Tuesday, May 28, 2013

Raspberry Pi Digital Picture Frame (Part 1)

A few years ago I purchased a Kodak Pulse email addressable picture frame for my mother.  Though a little expensive at $200 I thought this was a great product. It allowed my siblings and I to send pictures to Mom from our cellphones and other devices. It was fun for Mom as well as she could see pictures of the grandkids almost immediately after an event happened.  Unfortunately the picture frame stopped connecting to my mothers WI-FI network and I was unable to fix it.  I didn't want to spend another $200 thus I began looking at alternatives, old desktops/laptops/tablets and perhaps using flikr, or some other photo sharing service. I didn't want to be tied down to yet another online service.  As I was researching alternatives the Raspberry PI B was announced, this was the perfect solution, small footprint, linux based and cheap, and I probably had stuff laying about the house.

Before I begin describing the build I'd like to give a shout out to Cameron Wiebe for his excellent post on building a Raspberry Pi picture frame some of the instructions below come directly from his article.

What I Built

A digital picture frame that automatically checks a gmail account for new messages then downloads any attached images and automatically displays them. I configured the gmail account for IMAP, and used a Perl script to query the account.

What I Used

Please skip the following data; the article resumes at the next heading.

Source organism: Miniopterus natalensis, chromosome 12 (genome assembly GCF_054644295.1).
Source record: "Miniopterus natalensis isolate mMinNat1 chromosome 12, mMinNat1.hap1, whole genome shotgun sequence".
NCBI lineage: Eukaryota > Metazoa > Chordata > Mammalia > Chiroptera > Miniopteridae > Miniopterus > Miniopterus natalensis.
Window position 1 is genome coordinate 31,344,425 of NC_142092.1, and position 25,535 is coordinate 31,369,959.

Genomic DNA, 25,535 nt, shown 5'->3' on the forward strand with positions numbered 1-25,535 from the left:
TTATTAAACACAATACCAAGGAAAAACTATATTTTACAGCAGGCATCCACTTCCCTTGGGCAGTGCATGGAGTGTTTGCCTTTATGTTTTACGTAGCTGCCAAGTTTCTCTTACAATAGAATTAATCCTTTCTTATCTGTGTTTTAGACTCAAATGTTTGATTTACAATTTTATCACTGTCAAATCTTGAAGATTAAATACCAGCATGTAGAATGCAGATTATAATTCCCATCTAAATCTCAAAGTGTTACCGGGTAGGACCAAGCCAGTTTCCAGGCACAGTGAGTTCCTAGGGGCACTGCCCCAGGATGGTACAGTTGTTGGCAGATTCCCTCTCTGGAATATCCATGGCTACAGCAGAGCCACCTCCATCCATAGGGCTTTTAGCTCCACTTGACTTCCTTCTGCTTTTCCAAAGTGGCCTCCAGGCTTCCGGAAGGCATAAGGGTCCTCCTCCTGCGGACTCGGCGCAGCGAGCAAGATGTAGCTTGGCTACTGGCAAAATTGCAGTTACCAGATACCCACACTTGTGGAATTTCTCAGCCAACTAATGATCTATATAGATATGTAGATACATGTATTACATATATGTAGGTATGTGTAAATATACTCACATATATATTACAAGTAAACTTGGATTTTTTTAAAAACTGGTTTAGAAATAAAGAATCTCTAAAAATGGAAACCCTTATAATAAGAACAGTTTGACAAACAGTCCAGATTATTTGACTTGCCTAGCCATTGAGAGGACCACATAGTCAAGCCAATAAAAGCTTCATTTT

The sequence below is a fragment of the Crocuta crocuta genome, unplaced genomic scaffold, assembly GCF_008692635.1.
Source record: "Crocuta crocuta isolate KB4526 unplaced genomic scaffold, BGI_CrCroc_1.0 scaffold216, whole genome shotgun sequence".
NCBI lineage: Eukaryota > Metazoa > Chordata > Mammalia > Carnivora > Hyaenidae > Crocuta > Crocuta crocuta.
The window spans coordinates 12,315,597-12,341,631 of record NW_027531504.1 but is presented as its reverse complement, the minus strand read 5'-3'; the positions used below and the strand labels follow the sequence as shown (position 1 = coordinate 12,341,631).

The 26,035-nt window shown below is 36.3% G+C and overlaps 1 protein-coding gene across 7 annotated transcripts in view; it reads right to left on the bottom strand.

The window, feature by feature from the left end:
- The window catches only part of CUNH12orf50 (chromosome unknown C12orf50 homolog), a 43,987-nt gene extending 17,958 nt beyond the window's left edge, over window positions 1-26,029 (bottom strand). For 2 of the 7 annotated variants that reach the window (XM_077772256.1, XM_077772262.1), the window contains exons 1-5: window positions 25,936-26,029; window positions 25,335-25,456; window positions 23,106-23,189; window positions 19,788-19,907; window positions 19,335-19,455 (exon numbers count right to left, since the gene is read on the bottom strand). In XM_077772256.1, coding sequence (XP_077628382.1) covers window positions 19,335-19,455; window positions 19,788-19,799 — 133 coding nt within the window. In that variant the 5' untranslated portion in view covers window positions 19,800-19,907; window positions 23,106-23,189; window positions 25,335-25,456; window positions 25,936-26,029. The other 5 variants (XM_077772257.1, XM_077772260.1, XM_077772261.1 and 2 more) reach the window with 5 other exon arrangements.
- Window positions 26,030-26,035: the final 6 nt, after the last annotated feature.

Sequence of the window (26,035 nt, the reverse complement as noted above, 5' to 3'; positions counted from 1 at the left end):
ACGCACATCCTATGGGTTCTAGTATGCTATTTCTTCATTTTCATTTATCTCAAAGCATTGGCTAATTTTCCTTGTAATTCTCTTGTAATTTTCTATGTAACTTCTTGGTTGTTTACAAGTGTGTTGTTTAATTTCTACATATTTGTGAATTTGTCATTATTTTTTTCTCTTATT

Things I bought:
Raspberry PI B (512 MB): $39.99
NetGear USB wireless card. $25.00.
USB keyboard: $7
USB mouse: $3

Things I had laying around:
4GB micro SD card with a bunch of adapters. See pic below.
7" Polaroid monitor, left over from a two screen auto DVD player
Video cable
5V 700mA wall wart left over from an old Nokia cell phone
12 V wall wart to power the monitor borrowed from a USB switch.
4 port unpowered usb hub

Setting up the Raspberry Pi
I started with the instructions here , then went here to download Raspberry Pi Wheezy. I have a MacBook so I followed the excellent instructions here to copy the image to the SD card. Be patient the transfer takes a few minutes. Please read the instructions carefully. If you do it wrong you could trash your system.

Now plug everything in and power up. I was pleasantly surprised everything started up without any issues.  Read Part 2 for complete details to get your Digital Picture Frame up and running.

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